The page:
Technology Balance and US Pacific Posture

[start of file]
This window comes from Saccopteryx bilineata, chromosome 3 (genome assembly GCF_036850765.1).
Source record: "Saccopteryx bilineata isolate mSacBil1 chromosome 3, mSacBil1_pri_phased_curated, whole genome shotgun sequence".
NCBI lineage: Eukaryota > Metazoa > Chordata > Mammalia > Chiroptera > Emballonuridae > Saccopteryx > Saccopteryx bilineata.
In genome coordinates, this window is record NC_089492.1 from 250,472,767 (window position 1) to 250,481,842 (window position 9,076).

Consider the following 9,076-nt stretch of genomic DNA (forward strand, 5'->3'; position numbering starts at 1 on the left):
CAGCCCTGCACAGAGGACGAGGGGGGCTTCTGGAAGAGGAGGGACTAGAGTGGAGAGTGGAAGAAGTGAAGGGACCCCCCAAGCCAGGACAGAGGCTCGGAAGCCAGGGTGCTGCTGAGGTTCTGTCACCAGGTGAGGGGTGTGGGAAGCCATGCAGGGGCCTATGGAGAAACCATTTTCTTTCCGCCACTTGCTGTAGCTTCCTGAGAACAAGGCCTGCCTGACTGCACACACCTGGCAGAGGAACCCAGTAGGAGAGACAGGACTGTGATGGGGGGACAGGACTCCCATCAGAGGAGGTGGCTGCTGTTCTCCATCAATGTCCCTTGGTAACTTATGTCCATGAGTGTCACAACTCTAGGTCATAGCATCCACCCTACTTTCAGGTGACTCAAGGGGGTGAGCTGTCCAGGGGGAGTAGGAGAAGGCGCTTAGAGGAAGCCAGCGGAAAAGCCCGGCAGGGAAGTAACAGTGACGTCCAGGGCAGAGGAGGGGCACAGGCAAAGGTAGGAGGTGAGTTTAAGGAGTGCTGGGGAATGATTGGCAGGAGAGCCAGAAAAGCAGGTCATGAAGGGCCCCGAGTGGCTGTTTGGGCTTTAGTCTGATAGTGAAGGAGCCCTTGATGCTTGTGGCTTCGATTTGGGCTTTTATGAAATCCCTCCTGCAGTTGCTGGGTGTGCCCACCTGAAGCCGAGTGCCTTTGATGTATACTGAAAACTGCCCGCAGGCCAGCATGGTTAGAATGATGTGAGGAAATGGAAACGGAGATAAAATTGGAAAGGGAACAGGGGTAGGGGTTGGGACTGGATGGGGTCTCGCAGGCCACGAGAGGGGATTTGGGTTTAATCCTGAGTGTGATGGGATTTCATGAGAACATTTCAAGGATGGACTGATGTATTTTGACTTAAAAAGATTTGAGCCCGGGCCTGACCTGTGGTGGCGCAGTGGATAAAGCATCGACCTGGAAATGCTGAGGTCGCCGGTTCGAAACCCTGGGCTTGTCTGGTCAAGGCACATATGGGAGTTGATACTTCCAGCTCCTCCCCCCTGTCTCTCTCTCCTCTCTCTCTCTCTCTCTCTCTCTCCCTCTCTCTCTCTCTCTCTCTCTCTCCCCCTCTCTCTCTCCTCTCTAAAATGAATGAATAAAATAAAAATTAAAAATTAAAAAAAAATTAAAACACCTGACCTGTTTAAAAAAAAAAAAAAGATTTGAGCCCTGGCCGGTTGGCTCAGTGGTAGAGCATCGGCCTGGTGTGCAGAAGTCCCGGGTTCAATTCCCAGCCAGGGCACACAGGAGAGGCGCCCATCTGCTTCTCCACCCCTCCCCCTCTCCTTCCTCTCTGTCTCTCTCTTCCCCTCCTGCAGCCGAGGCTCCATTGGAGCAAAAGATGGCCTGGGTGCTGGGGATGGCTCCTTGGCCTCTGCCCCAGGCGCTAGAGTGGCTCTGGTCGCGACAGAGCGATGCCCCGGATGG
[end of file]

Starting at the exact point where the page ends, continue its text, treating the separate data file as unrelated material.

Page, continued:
US Pacific Command boss Navy Adm. Samuel Locklear told House lawmakers on Wednesday he shared the concerns raised by Pentagon acquisition boss Frank Kendall that the United States is losing its technology edge and he supported the push for technological offsets to boost US military power. If Congress supports these efforts, US forces “will get at the advances [they] need to protect US interests,” said Locklear during the April 15 hearing of the House Armed Services Committee to explore the implications of losing technological superiority on US policy, strategy, and posture in the Asia-Pacific region. Locklear pointed out that during the Cold War, the United States cultivated a deliberate technological edge on the Soviet Union, and in years since, it has used its resulting ?dominance in air, space, and at sea to conduct effective operations in places like the Middle East. However, the United States also “took a break” from closely watching near-peer nations that have built up their forces. “We are a Pacific nation, but we are also an island nation,” said Locklear, meaning the US military relies heavily on its power-projection tools. It must ensure its forces remain dominant “across domains,” as dominance is vital to crisis management and deterrence, he said. (Locklear’s written testimony)